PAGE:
Wale Ogunleye Heads New UBS Athletes and Entertainers Client Segment

    • The former Pro Bowler aims to draw on his own experiences to help shape a new financial advisory segment.
    • Ogunleye laments the lack of financial literacy education for both collegiate and professional athletes.

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Former NFL Pro Bowler Adewale “Wale” Ogunleye will lead a new endeavor with UBS Global Wealth Management — the Athletes and Entertainers Strategic Client Segment, which will provide “holistic financial advice” to clients across both industries. 

Ogunleye played in the NFL for 13 seasons, retiring in 2011. He got an MBA from George Washington University in 2014 and joined UBS in 2019 as the head of sports and entertainment.

He plans to draw on his own experience coming into a large sum of money early in life, with little guidance, to increase awareness of the importance of financial literacy and wealth management. 

“I just didn’t understand finances. I didn’t understand the simple, simple, basic things like budgeting and why that is important. Why is it important for me to break down my finances and, you know, liquidity and longevity and legacy,” Ogunleye said. “And because I didn’t understand those things, I got myself in trouble.”

According to a widely-cited Sports Illustrated report, 78% of NFL players file for bankruptcy after only two years and 60% of retired NBA players do so after five years. The segment will aim to help leading athletes and entertainers “develop a financial plan to maintain their current lifestyle, to prepare for their future and to leave a legacy that matters and can change the world.”

“I got involved with the wrong type of advisors — advisors that, on paper, could talk my talk, who could speak my language. But didn’t really have the capabilities of a UBS, And have the backstops and the security measures to make sure that you’re not investing in a Ponzi scheme, right? So this is what’s needed,” he said.

Ogunleye is looking to directly combat a lack of a financial education that many athletes and entertainers face. In his own experience in the NFL, there was no infrastructure to support players when it came to managing their finances.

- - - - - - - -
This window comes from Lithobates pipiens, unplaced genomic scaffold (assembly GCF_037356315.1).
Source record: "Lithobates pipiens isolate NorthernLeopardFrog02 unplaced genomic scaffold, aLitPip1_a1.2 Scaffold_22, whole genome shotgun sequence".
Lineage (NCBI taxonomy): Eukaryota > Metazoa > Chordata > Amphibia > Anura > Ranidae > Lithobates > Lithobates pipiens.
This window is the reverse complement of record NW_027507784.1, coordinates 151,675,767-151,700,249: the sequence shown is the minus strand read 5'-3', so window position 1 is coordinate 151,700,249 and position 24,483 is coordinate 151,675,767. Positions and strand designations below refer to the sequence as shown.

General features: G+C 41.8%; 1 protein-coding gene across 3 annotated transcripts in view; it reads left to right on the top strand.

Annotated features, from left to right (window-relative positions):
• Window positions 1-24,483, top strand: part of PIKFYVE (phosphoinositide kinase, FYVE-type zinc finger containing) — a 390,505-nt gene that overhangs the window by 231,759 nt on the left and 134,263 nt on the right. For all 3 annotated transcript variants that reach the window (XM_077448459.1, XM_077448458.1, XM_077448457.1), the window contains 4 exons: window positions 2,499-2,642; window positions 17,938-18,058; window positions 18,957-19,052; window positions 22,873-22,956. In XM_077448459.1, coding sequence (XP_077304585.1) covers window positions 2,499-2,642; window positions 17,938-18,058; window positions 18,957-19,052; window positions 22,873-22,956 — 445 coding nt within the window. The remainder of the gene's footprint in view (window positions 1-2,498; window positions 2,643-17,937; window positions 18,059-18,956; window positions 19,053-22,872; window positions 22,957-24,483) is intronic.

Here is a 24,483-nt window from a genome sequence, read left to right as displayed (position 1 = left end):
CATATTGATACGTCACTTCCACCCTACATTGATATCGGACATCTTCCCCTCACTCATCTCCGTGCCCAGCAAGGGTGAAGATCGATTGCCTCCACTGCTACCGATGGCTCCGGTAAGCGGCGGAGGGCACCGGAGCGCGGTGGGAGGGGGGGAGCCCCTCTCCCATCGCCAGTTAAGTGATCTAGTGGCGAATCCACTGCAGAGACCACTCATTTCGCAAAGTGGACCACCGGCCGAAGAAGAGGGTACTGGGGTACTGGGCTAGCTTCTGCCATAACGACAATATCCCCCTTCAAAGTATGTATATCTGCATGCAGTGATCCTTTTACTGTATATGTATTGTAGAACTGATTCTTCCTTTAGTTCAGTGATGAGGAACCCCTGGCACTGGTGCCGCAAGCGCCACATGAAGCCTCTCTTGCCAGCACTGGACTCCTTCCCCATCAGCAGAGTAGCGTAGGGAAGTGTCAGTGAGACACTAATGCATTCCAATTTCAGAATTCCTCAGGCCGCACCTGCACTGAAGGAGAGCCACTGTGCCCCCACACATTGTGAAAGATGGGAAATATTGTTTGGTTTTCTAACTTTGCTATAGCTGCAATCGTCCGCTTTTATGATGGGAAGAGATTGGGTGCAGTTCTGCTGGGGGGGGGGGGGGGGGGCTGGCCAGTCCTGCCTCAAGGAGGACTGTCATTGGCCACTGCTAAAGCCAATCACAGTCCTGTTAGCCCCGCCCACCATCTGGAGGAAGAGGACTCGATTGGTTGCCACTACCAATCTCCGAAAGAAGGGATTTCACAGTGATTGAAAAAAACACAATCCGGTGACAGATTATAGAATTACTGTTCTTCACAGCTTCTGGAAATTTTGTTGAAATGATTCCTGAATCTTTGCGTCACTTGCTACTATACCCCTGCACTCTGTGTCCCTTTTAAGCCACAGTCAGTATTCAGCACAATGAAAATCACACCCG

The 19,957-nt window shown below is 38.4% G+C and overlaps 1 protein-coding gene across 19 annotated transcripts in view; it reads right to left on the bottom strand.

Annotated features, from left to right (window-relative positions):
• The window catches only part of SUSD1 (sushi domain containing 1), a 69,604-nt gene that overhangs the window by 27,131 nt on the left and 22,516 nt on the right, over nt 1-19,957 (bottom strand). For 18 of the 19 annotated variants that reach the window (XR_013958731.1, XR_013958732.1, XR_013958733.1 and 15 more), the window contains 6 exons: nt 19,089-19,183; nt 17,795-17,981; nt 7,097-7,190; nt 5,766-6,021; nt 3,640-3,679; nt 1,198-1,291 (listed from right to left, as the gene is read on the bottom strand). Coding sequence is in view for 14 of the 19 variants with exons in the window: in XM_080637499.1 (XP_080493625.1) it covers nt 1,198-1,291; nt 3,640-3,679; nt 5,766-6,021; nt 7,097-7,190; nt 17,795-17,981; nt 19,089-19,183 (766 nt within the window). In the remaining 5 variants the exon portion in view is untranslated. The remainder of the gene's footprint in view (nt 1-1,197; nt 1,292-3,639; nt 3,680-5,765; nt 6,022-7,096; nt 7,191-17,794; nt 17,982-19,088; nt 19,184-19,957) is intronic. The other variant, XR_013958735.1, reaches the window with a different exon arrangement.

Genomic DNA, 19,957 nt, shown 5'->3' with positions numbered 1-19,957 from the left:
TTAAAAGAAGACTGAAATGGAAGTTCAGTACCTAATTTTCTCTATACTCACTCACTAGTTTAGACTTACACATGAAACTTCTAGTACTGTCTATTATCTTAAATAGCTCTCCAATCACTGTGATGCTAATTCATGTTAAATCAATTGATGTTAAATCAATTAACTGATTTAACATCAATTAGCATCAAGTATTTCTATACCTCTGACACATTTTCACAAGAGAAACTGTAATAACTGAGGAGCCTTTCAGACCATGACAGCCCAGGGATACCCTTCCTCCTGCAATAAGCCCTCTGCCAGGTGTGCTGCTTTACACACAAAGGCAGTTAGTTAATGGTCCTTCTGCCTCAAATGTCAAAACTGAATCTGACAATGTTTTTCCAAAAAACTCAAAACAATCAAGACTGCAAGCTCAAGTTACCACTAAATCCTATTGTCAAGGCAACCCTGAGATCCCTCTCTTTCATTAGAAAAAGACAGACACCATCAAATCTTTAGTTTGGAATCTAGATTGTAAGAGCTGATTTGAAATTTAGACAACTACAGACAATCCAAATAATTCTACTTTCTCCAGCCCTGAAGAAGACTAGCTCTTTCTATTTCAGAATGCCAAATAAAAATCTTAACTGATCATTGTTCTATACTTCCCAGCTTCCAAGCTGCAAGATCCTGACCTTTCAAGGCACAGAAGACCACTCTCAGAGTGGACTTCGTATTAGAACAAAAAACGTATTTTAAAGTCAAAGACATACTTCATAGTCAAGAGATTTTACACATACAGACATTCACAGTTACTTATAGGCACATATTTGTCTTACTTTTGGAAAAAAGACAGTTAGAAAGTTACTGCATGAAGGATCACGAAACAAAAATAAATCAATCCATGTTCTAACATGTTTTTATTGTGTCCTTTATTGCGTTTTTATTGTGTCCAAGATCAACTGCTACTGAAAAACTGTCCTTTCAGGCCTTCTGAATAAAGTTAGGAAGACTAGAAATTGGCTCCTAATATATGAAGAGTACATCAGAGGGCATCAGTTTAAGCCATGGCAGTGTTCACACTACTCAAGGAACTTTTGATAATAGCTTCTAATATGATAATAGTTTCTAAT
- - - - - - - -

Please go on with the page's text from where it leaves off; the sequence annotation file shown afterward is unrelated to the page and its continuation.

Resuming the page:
“The sad part about it is, they’re adults, right? So you can’t force anybody to do anything. You can hope — and pray — that someone takes an interest in their own finances. But what I tell people all the time is, when it comes to entertainment, entertainers are a microcosm of society. It’s just not its own little section of it. You’ve got different people, different walks of life, different backgrounds,” Ogunleye said. “So the reason why this becomes more prevalent in this space is because you’re giving this segment of our population a ton of money, super fast. And the majority never had this type of money and don’t know, from A to Z, what managing this type of wealth is.”

There is a tangible interest in financial literacy, however, as more than 200 NFL players and their significant others participated in an hour-long webinar on the topic at the start of the COVID-19 pandemic.

Ogunleye and UBS have also launched a financial literacy course for college athletes, laying the groundwork for sound financial choices, even if only a small fraction of them go pro. 

“By the time they get to the league, or they’re in front of a camera it’s too late, it’s too late, almost,” Ogunleye said. “Whenever anyone leaves college, they should have a basic, fundamental understanding of finances and that’s going to help our society. It’s gonna help our athletes out and it can help their families in the communities that they come from, knowing that when they leave the universities, they’ll at least have some understanding.”

This particular cultural moment – one that’s seen the ushering in of the athlete empowerment era and players using their platforms to fight for social causes — is as ripe as ever for this type of initiative. Athletes are increasingly embracing financial opportunities like investing in the companies they endorse, and some many have independently been calling for the type of programs Ogunleye suggests are critical. 

“I used to say, I got here pre-George Floyd. But the truth of the matter is I got here post-Trayvon Martin,” Ogunleye said. “So it doesn’t matter when and where you start, because when it comes to this segment, of the financial industry, there has been some issues of diversity, whether it’s demographic or gender. We — and I say ‘we, because I’m in a fight now’ — but the financial industry has a problem with trying to step outside of the norm.”

“And I give UBS credit because before I sat down and took this job, we had a candid conversation with senior management, and to my surprise, they understood that there was some work to be done,” he added. “But they felt like, and with my input, that we needed someone who looks like the clients that we have. Who’s gone through it, who personally, personally understands the needs of the segment.”